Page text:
Because they are regular, seasonal phenomena, hurricanes are a part of the expected annual series of weather events, and all species that live in a hurricane zone are adapted to their regular recurrence. They are, therefore, a part of the process that keeps the ecology in dynamic balance. Many species are dependent on them for creating the conditions they need.
A few examples:
- Hurricanes over water stir up bottom sediment, which provides extra nourishment to plankton, which are the base of the oceanic food chain, so for several weeks after a hurricane all aquatic life flourishes.
- Swift-churning waters break off small pieces of coral reefs, which are carried some distance away and sink to the bottom to grow into new reefs. This is one important way in which coral propagates, so without hurricanes the reefs would continue to grow in size, but could not spread to other areas to start new reefs.
- When a big tree falls, the gap in the canopy allows sunlight to reach a lot of seedlings and underbrush, which need sunlight to grow, and could not grow in the shade of the big tree. Many species in a forest community need these gaps and the sunlight they permit to fill their role in the forest ecosystem.
- While a big fallen tree is being recycled back into the forest floor to provide nutrients for a next generation of trees, it is also providing years of food and habitat for the insects and microbes that do the recycling.
- It also is providing habitat for many species of animal life that hide in the tangle of broken branches to protect them from predators.
- In areas where hurricanes are common, all native species are adapted to them. Non-native species in adjacent areas, which are not so adapted, therefore are kept out of the area by the recurring hurricanes. If the hurricanes stopped, they would be able to invade the former hurricane zone, to the detriment of the native species there, as all introduced species are always destructive to native species that are not adapted to them.
- In areas where hurricanes are common, a significant portion of the yearly water supply comes from them. Without hurricanes there would be a water shortfall amounting to a major drought.
- The water shortfall could not be made up by simply causing extraordinary rainstorms because the heavy downpour typical of hurricanes provides enough water all at once to flush out coastal ecosystems and rejuvenate them. Since this is an annual event, these coastal ecosystems are adapted to it and need it.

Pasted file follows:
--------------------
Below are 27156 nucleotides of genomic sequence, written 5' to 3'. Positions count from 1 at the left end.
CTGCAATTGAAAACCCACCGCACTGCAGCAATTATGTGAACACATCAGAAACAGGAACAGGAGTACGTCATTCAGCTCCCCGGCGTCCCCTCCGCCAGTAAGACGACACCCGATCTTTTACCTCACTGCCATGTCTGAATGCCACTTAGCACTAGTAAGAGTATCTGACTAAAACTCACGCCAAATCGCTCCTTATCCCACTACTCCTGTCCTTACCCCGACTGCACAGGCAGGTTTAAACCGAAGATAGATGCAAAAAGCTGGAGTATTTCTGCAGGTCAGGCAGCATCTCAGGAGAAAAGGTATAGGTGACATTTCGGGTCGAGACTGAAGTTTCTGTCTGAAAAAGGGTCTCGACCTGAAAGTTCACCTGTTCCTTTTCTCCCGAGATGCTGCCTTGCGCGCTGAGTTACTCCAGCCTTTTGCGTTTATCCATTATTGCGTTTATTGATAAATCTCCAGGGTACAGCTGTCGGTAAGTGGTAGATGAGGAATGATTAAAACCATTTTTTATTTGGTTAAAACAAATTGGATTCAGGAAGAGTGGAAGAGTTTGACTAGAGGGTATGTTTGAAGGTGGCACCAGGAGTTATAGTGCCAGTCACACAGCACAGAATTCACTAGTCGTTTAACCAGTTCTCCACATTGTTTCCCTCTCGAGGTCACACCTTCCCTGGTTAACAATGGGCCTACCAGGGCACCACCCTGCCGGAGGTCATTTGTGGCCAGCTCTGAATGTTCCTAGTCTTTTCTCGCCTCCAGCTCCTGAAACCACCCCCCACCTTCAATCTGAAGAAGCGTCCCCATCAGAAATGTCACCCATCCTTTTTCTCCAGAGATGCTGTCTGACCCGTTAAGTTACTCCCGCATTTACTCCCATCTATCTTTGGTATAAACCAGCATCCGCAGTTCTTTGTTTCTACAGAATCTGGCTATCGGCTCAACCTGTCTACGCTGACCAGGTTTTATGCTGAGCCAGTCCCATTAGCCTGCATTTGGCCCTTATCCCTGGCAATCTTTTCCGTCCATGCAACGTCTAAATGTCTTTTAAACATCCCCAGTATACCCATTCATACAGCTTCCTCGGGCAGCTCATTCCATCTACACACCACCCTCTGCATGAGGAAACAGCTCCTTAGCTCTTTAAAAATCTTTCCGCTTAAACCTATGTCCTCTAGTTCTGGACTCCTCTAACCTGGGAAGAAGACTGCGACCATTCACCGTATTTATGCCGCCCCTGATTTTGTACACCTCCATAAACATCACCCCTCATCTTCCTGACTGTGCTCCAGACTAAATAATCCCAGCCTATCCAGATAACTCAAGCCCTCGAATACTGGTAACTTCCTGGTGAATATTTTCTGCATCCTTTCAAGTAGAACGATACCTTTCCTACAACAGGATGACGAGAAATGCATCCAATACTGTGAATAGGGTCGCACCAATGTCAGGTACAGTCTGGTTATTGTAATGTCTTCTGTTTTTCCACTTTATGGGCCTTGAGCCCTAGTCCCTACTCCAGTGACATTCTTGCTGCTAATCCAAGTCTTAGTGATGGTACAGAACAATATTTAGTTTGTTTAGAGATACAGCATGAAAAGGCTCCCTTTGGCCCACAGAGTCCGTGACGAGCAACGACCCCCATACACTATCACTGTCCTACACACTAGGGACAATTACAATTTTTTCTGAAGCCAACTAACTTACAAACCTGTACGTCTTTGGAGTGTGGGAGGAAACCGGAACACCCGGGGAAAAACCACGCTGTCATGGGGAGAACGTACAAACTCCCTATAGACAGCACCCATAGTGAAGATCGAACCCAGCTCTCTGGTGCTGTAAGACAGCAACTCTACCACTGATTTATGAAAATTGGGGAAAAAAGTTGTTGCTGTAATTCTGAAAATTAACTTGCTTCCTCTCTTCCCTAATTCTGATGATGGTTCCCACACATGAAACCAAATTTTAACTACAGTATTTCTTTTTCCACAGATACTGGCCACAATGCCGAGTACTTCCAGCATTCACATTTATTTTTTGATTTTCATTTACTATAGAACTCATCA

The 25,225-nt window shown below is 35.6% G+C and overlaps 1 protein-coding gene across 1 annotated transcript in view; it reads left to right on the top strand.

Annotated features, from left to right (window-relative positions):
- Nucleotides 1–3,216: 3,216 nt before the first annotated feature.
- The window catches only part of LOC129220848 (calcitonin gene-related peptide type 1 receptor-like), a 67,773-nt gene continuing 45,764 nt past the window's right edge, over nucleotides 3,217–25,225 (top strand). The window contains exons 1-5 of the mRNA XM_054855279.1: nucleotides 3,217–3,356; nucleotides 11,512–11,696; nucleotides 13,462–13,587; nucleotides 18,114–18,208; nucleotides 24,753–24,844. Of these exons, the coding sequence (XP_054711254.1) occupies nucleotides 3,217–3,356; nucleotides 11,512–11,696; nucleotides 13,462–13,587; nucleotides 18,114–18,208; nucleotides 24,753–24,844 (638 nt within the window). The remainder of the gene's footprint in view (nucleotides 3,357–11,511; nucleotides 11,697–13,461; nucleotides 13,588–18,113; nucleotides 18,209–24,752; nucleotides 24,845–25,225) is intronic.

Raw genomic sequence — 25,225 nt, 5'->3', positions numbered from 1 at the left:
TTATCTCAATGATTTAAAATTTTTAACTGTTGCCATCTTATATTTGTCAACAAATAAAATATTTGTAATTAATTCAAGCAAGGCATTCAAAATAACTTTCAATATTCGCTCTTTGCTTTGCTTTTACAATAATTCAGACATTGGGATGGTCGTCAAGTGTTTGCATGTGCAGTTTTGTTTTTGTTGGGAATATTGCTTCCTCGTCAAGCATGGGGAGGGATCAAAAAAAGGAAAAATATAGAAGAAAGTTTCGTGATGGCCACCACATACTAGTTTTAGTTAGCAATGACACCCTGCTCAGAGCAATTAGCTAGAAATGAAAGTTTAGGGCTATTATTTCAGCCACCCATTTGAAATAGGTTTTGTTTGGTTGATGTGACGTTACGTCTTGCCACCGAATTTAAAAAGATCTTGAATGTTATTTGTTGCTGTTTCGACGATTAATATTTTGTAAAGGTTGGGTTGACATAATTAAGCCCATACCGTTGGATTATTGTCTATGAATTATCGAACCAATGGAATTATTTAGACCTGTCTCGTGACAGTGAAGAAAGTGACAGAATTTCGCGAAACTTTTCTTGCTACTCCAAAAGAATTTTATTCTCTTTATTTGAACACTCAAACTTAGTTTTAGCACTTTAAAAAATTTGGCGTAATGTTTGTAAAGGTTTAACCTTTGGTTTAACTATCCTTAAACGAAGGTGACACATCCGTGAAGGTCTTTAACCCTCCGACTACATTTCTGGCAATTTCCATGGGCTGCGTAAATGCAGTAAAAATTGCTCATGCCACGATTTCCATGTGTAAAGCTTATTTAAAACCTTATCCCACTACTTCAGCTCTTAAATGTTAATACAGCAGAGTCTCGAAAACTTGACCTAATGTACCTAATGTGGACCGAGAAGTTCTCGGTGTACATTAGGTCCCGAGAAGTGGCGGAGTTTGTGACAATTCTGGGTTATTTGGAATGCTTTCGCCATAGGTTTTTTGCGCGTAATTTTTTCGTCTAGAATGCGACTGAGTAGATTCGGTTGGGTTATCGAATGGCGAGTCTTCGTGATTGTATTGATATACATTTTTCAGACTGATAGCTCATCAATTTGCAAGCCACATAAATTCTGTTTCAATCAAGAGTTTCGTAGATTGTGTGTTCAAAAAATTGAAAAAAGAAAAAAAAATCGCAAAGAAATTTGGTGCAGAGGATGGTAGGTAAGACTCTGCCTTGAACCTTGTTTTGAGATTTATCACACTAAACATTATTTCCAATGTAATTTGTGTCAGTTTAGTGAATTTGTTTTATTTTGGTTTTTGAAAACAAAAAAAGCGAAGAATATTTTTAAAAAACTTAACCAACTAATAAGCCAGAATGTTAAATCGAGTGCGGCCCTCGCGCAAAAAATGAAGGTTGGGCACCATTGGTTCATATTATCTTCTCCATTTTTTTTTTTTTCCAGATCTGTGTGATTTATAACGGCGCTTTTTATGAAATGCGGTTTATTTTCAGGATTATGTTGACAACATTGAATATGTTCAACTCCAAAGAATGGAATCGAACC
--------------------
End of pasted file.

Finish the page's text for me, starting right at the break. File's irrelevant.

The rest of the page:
- Low-lying coastal areas in the tropics and subtropics are the richest, most diverse ecosystems on earth. Many such areas are under heavy threat from unrestricted development. Other areas are still relatively intact because the frequency of hurricanes discourages human occupation. If hurricanes were no longer a factor, these fragile coastal ecosystems would soon be overrun by development from which they are now protected by the fact that hurricanes are common there.
From these few examples, it should be plain that a program to prevent hurricanes or weaken them to the point of any significant alteration of their major features would be a disastrous mistake. Yet there is an increasing chorus of voices demanding “something be done” about this important and much-needed phenomena and sooner or later “something” will be attempted. So now is the time for people who understand the necessity for hurricanes to begin to organize to protect them from those who in their ignorance would attempt to tamper with them.
Instead of waiting until it is too late and a program of hurricane suppression is undertaken, a movement to protect our atmosphere from well-meaning but ignorant interference which could spell incalculable disaster should be begun now, while there is still time to gain strength before any serious damage is done to ability of the atmosphere to support the conditions upon which life depends.
Anyone interested in joining such a movement and helping to protect natural weather conditions, please contact the author at: [email protected]